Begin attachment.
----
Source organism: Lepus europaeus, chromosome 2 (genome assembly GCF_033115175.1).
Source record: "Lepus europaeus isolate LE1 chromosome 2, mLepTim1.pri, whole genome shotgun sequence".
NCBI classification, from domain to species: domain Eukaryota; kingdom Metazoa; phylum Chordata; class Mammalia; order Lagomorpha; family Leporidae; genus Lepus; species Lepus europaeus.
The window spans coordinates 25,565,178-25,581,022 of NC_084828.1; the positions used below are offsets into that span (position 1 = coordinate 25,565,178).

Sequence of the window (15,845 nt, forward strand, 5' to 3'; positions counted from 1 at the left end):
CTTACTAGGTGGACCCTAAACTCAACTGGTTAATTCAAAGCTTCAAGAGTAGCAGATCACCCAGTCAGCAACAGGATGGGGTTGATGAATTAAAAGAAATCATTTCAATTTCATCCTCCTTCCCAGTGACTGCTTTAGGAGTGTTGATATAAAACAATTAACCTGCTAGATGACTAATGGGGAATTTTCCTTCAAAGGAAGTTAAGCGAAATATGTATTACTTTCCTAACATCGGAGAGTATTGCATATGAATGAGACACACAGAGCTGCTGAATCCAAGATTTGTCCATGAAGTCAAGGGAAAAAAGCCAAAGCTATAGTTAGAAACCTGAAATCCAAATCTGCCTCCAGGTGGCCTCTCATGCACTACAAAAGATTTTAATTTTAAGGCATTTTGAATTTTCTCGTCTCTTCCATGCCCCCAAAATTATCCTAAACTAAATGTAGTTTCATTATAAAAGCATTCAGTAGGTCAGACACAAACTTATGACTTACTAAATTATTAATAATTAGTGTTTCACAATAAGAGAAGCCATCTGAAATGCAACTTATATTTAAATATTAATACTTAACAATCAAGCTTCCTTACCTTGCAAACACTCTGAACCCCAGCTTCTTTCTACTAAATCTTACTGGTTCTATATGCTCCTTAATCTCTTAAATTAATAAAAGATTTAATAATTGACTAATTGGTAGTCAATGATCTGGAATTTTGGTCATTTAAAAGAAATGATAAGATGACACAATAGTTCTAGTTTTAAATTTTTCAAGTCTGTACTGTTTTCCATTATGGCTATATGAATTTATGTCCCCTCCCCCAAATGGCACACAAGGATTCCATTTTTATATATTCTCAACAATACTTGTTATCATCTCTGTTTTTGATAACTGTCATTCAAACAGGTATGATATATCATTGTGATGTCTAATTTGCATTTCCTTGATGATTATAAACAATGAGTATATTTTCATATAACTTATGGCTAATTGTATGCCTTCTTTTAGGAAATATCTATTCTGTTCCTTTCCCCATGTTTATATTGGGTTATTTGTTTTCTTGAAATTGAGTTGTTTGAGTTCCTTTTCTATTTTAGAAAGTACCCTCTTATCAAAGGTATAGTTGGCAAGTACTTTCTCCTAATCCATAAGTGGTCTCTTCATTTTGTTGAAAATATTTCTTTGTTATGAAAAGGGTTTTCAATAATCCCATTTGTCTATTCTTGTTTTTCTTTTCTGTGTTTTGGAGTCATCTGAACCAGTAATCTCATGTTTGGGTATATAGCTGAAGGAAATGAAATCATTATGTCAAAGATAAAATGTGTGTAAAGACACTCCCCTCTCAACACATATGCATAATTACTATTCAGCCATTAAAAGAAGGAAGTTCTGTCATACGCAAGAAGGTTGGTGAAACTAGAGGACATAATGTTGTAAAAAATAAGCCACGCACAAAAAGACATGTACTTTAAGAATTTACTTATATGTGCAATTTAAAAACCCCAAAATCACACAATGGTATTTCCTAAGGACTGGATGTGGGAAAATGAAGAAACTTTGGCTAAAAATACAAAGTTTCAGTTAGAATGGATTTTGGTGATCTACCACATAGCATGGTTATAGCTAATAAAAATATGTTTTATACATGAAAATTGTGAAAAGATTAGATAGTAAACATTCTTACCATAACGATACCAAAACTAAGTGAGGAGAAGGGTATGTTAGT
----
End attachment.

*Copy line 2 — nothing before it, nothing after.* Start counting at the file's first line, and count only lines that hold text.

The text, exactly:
Source record: "Lepus europaeus isolate LE1 chromosome 2, mLepTim1.pri, whole genome shotgun sequence".